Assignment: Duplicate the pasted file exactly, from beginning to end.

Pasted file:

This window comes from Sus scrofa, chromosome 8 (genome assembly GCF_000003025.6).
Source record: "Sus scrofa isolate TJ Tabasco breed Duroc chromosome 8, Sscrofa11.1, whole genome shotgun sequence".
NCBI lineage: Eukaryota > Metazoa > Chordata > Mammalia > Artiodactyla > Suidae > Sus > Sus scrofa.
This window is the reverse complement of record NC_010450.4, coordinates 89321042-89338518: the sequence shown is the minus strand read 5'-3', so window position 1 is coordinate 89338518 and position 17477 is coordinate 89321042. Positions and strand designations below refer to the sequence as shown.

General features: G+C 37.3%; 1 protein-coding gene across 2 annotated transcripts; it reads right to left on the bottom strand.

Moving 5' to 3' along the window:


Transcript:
This window comes from Sus scrofa, chromosome 8 (genome assembly GCF_000003025.6).
Source record: "Sus scrofa isolate TJ Tabasco breed Duroc chromosome 8, Sscrofa11.1, whole genome shotgun sequence".
NCBI lineage: Eukaryota > Metazoa > Chordata > Mammalia > Artiodactyla > Suidae > Sus > Sus scrofa.
This window is the reverse complement of record NC_010450.4, coordinates 89321042-89338518: the sequence shown is the minus strand read 5'-3', so window position 1 is coordinate 89338518 and position 17477 is coordinate 89321042. Positions and strand designations below refer to the sequence as shown.

General features: G+C 37.3%; 1 protein-coding gene across 2 annotated transcripts; it reads right to left on the bottom strand.

Moving 5' to 3' along the window: